With only the occasional visits from the snarky Purapura as guidance, the soul must navigate the maze of Makoto’s life – and it’s no bed of roses (pun intended). Makoto is small for his age, friendless even before his suicide attempt (which his schoolmates don’t know about), and struggles badly in school (32nd out of 32 in his class). A decent high school seems an impossible dream, he pines helplessly for the beautiful but remote Hiroko, and he alone bears the knowledge of a terrible sin against the family committed by his mother – a mother who helplessly tries to reconnect with a totally remote and hostile child returned from the dead. Only through his painting and sketching did this strange boy find any respite from the troubles in his life.
The casting here is crucial. Makoto is played by 14 year-old Kazoto Tomizawa and Purapura by 12 year-old Michael (that’s his only name, oddly enough) and – as I’ve said countless times before – the degree of realism from casting real kids in these roles is indispensable to the success of the film. The entire cast is stellar but those two – especially Kazoto-kun – carry the weight of the movie on their shoulders. There’s no denying that the emotional pitch of the story is pretty intense – no punches are pulled in dealing with serious and ugly issues. Suicide, bullying, Enjo Kosai – things adults would rather pretend didn’t play roles in their children’s lives. But they do – and they’re dealt with here in a frank, matter-of-fact way – not sentimentally but not heartlessly either. The tone is just right – this could easily have been either bleak and depressing or corny and sappy – but it’s neither. it’s painful, honest and true.
One more element that seems to have largely disappeared from anime is the theme of male friendship among teenagers – not the superficial stuff you see in most series, but real, heartfelt friendship – and just what a lifeline that can be to a kid in trouble. It says something about the unconventional choices this story takes that rather than romance (frankly, a remote concept to most real 14 year-olds) or the troubled family relationship, it’s ultimately Makoto’s friendship with Saotome that proves the most crucial relationship in his life. Anyone who has even been a teenage male will tell you that for all the love of parents and the longing for a girl, very often the best friend is the most important person in your life – and the one that ultimately helps you make it through the long, dark time that is adolescence.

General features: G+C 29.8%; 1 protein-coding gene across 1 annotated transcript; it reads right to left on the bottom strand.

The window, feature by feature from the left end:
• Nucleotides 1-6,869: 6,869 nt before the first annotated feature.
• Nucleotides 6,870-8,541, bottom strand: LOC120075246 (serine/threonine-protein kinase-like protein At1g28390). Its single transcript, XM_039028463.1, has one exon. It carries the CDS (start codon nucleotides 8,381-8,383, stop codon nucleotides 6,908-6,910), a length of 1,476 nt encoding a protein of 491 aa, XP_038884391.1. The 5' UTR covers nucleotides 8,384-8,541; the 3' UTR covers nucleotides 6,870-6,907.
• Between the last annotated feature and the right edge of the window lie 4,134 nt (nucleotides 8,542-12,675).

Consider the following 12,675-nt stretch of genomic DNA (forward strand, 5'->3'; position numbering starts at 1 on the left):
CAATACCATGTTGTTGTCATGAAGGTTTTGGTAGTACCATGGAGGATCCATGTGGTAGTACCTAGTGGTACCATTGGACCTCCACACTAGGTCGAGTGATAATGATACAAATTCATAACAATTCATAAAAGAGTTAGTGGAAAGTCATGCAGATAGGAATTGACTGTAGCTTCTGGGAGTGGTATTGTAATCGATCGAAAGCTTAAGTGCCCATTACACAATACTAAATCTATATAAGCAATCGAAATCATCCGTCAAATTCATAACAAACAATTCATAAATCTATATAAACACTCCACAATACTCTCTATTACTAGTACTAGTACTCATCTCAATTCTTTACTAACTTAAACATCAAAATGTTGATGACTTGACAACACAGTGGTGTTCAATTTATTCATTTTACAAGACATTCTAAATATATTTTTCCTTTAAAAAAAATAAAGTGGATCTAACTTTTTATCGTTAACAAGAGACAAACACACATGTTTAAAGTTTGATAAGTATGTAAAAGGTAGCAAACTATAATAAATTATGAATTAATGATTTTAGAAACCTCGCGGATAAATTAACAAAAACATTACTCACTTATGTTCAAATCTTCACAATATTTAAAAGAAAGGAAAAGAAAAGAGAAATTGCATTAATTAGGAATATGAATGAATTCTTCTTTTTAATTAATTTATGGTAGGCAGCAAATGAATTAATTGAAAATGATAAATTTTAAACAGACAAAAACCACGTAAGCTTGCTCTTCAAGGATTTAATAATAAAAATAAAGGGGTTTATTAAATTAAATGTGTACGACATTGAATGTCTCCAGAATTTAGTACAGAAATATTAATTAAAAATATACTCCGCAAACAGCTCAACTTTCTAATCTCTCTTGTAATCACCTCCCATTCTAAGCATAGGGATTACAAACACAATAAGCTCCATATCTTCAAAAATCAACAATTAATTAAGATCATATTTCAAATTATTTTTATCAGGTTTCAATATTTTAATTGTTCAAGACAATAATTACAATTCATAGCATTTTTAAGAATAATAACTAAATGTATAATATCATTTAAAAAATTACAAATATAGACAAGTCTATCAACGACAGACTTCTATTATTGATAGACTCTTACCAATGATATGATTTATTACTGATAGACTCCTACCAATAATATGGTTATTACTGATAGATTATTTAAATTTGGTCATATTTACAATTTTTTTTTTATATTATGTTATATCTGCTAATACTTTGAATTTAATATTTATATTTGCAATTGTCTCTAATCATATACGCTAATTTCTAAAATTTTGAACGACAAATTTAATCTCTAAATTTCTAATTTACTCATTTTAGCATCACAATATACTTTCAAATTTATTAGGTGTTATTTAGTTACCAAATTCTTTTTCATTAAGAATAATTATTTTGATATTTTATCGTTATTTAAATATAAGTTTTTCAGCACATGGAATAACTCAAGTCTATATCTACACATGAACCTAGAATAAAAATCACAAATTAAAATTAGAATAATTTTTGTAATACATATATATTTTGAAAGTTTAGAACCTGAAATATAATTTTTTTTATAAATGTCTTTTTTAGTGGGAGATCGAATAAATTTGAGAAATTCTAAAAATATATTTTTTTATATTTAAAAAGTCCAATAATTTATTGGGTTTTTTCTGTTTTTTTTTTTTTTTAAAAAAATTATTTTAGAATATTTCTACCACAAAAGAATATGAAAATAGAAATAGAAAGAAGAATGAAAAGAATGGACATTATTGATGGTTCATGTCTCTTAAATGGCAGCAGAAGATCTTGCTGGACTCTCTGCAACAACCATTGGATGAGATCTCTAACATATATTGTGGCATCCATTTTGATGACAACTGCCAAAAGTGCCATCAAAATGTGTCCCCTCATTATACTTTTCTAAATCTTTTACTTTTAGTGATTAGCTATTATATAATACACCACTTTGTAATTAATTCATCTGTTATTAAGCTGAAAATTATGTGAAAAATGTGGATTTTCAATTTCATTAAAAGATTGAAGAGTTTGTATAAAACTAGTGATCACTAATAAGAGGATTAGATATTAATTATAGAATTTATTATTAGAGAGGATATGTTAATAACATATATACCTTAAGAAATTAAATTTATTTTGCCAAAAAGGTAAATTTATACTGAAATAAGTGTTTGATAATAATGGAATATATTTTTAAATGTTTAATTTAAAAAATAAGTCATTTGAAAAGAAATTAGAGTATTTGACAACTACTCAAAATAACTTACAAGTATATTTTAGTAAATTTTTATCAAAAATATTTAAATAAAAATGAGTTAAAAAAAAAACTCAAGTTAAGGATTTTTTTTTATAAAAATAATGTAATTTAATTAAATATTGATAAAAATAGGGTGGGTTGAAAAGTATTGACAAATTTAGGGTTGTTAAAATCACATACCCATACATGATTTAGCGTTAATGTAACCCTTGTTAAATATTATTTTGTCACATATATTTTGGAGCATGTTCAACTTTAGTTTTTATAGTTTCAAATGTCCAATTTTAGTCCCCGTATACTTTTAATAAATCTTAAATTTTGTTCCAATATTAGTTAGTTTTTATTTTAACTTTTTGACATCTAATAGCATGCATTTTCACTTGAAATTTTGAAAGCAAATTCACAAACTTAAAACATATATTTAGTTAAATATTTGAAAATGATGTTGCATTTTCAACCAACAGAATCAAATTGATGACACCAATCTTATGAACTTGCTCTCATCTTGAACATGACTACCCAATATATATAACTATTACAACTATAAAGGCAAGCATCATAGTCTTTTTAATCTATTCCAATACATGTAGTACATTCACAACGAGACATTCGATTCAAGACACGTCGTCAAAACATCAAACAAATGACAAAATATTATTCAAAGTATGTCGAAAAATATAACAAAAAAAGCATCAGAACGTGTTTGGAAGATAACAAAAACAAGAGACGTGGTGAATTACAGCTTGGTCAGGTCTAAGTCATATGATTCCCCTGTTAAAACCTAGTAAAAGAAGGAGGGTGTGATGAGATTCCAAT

I’ve referred to Makoto Shinkai as a poet of animation. While this story is a little more linear and complex than Shinkai’s standard, I look at this is a visual poem as well. The gorgeous backgrounds, character designs and animation merge with a fairly subtle but impacting soundtrack to create what’s more than anything else, a mood piece – a collection of emotions that slowly opens up in the viewer over the 125 minute running time. No detail is overlooked – even a seemingly minor scene involving Makoto and his new friend Saotome tracing the paths of old streetcars is wonderfully moving and beautifully executed.
Again, I won’t spoil the twist by talking too much about the ending – but for me, it was an ending that fit perfectly in place. Life is difficult and always will be, but that’s rather the point. As much as I love this film and I think every parent (or older sibling, and there’s a great one in this story) should see it, I especially wish every teenager could see it – especially boys. A story that moves and entertains while casting light on the real issues people confront is a rare and valuable thing.